We classify trendlines as being either continuation patterns or reversal patterns.
Small trendlines that form after a nice advance are continuation patterns that definitely have a bullish bias. Although the stock doesn't exactly fit the bullish flag, pennant, or wedge patterns, it still remains a strong stock in an uptrend that is temporarily “resting” before continuing its upward movement. These trendlines shall be played the same as the continuation patterns previously discussed. This is to say a volume surge is needed to confirm the breakout and the pricing action after the breakout should mirror the move into the pattern.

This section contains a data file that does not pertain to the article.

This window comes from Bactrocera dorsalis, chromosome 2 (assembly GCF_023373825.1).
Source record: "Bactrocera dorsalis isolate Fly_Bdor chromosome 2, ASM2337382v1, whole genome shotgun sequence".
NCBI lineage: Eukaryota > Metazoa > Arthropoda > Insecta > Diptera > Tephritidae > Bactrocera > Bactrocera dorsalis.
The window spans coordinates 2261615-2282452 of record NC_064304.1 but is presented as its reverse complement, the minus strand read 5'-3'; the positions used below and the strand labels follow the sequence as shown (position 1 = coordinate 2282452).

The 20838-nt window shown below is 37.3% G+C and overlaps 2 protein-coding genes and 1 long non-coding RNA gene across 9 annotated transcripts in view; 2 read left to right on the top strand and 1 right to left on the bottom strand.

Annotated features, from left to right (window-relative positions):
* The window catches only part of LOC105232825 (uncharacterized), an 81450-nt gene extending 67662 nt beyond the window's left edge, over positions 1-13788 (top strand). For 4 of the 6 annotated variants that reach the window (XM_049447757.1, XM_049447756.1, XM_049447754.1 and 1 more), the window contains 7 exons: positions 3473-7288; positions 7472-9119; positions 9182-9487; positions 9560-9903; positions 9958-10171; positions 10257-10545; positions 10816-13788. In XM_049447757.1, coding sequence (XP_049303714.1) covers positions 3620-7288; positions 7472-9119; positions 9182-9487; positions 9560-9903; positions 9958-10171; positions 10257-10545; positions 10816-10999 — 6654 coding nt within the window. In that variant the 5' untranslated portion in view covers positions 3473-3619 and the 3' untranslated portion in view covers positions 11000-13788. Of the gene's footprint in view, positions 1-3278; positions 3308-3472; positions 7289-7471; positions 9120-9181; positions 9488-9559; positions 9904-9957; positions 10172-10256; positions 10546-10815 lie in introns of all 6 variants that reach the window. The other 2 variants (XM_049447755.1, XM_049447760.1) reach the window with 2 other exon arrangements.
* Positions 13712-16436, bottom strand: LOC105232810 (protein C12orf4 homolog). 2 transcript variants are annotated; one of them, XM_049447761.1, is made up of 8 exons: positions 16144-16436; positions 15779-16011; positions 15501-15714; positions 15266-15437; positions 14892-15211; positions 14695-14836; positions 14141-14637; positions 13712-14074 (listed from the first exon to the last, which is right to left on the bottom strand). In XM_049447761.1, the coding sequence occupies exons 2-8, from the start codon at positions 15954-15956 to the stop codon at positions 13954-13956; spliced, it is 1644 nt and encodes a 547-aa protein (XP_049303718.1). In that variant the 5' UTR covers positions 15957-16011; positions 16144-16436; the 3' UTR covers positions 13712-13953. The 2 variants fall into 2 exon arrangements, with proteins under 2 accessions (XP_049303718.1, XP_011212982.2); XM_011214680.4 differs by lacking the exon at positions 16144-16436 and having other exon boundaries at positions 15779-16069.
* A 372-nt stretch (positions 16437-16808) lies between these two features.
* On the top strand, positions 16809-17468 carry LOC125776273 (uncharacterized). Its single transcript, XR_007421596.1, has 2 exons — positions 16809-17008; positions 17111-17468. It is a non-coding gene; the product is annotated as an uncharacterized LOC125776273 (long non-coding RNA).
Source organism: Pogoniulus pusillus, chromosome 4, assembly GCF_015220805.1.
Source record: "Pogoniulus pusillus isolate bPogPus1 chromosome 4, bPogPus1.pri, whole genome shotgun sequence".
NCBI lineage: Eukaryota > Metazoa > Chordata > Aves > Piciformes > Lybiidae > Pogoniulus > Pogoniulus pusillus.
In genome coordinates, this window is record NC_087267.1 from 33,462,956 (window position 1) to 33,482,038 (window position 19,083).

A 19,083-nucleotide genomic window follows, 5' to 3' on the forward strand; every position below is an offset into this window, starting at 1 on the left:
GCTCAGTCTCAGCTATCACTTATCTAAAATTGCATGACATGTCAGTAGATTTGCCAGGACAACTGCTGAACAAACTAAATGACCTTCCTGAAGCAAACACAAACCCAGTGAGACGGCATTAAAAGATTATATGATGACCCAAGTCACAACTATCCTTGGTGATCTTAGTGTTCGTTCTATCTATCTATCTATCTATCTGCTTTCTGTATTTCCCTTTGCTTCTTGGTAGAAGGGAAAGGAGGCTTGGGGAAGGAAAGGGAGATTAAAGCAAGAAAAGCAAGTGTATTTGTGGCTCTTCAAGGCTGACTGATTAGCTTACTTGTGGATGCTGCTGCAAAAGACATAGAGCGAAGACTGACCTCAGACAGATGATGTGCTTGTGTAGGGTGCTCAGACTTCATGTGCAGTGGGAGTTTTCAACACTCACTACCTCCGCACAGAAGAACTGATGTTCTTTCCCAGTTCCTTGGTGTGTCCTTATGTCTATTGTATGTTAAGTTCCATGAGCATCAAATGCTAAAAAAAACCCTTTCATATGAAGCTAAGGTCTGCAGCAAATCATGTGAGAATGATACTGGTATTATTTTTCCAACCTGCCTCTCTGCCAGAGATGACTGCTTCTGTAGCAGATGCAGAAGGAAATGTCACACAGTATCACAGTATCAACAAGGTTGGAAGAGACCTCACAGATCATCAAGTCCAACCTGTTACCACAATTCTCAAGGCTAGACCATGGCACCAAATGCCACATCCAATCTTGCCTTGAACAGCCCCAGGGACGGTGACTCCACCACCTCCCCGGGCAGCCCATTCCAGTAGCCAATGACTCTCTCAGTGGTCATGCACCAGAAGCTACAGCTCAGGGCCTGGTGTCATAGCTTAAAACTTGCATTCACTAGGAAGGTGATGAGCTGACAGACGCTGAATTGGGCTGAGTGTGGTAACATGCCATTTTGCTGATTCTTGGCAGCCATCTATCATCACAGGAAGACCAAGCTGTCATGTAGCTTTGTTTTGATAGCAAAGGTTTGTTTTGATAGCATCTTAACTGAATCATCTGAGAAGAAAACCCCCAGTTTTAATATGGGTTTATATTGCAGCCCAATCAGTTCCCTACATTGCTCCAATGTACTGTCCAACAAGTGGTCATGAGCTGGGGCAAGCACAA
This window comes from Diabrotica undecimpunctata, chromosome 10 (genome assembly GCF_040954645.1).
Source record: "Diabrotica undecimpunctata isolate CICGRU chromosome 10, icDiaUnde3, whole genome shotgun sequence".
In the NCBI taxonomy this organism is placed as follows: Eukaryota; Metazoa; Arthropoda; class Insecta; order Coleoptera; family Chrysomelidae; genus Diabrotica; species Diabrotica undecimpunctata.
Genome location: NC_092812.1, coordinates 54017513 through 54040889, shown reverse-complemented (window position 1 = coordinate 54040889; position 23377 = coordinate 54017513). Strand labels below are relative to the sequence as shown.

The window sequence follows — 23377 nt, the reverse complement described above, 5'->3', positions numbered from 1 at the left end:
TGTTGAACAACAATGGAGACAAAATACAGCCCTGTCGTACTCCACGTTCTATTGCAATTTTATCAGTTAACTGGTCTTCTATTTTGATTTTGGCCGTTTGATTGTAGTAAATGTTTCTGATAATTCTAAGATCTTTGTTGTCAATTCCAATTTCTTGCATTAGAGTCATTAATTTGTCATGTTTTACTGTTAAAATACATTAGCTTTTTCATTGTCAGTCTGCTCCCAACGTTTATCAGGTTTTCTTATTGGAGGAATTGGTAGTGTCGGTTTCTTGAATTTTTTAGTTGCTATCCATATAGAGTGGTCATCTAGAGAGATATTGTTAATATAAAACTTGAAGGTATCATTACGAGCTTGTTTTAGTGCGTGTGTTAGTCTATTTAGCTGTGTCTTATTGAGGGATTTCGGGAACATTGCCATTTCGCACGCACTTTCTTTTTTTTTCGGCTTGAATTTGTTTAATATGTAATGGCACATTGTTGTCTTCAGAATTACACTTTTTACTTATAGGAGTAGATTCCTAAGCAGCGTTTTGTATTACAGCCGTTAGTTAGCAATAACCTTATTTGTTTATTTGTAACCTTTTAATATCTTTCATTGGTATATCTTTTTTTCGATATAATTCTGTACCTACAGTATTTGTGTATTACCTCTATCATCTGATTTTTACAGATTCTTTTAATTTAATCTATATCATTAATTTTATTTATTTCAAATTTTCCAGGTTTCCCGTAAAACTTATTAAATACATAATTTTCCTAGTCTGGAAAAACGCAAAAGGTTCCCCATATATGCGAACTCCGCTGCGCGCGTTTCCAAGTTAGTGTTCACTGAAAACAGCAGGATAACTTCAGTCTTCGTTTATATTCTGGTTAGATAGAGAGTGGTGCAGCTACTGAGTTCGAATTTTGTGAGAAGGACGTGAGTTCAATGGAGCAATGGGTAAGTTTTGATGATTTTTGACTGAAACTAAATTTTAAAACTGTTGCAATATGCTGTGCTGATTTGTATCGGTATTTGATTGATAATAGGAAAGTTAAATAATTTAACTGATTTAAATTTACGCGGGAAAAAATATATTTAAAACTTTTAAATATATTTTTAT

Bullish trendlines also appear after a stock has suffered a big drop and is forming a base. The pattern must be long and drawn out. This requirement allows time for mad stockholders to sell their positions and be replaced by new stockholders who aren't so upset and won't sell at the first sign of strength. Like the head & shoulders bottom reversal pattern, there really needs to be a massive amount of buying to be considered valid. Remember, an attempt is being made to reverse a large downtrend, and that takes great effort.